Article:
New Perspectives on Firm Growth

New Perspectives on Firm Growth

Per Davidsson and Johan Wiklund

This insightful volume presents a collection of innovative works by two of the leading researchers of firm growth. The studies extend previous research by providing stronger theoretical underpinnings and using longitudinal databases that can separate in time the firms’ growth from its presumed causes. They also break new ground by examining different modes of growth, such as sales growth vs. employment growth, and organic growth vs. acquisition-based expansion. Further, the studies investigate the drivers of firm growth and take a critical look at the effects, such as under what circumstances high growth is associated with high profitability.

Chapter 10: Organic and acquisitive growth: re-examining, testing and extending Penrose’s growth theory

Andy Lockett, Johan Wiklund, Per Davidsson and Sourafel Girma

Subjects: business and management, entrepreneurship, strategic management

Extract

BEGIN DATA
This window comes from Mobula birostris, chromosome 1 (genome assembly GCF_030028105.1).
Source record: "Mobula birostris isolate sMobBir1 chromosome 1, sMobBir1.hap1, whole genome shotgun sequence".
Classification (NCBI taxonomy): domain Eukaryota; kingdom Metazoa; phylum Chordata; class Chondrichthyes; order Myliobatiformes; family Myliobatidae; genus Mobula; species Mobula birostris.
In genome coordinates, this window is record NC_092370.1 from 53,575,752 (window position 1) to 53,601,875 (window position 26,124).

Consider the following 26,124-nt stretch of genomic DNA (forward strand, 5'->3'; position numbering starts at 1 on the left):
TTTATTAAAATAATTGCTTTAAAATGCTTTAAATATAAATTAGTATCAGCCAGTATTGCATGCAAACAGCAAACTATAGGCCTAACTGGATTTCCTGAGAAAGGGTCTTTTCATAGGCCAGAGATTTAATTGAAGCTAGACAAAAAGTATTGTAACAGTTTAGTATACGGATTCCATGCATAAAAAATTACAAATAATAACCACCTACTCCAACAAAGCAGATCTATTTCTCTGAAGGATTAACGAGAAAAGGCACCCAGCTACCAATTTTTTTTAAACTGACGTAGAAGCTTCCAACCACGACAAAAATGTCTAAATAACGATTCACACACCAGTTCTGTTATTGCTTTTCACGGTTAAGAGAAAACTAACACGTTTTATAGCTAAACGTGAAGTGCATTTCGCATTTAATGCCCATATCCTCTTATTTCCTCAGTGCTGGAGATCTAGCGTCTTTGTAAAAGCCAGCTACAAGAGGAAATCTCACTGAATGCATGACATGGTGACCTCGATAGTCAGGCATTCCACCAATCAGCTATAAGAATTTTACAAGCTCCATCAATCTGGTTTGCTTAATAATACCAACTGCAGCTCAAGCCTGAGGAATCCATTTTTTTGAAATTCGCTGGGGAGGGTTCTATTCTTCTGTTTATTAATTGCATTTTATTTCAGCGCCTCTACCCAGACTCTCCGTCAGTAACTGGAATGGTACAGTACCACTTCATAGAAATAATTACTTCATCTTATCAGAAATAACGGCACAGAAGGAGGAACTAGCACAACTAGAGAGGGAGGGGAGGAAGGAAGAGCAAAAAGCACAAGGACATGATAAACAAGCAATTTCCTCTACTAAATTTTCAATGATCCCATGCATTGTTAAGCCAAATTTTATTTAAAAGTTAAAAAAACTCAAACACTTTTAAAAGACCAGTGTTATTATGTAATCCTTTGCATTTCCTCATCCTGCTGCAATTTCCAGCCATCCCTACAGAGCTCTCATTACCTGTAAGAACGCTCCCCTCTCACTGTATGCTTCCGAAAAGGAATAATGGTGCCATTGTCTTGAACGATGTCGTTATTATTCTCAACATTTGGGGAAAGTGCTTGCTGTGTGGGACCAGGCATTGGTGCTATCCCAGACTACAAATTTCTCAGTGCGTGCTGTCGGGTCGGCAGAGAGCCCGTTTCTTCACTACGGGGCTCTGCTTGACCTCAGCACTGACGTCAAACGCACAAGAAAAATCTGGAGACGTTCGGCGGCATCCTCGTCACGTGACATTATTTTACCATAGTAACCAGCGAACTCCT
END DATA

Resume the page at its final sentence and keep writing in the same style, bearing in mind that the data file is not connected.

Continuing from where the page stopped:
The Theory of the Growth of the Firm by Edith Penrose, first published in 1959, is a seminal contribution to the field of management. Penrose’s intention was to create a theory of firm growth which was logically consistent and empirically tractable (Buckley and Casson, 2007). Much attention, however, has been focused on her unintended contribution to the resource-based view (henceforth RBV) (e.g. Kor and Mahoney, 2004; Lockett and Thompson, 2004) rather than her firm growth theory. We feel that this is unfortunate because despite a rapidly growing body of empirical work, conceptual advancement in growth studies has been limited (Davidsson and Wiklund, 2000; Davidsson et al., 2006; Delmar, 1997; Storey, 1994). The growth literature frequently references Penrose’s work, but little explicit testing of her ideas has been undertaken. This is surprising given that Penrose’s work remains the most comprehensive theory of growth to date. One explanation is that she did not formally present her arguments, favouring verbal exposition over formalized models (Lockett, 2005; Lockett and Thompson, 2004). However, the central propositions and conclusions of her theory can be operationalized and empirically tested.

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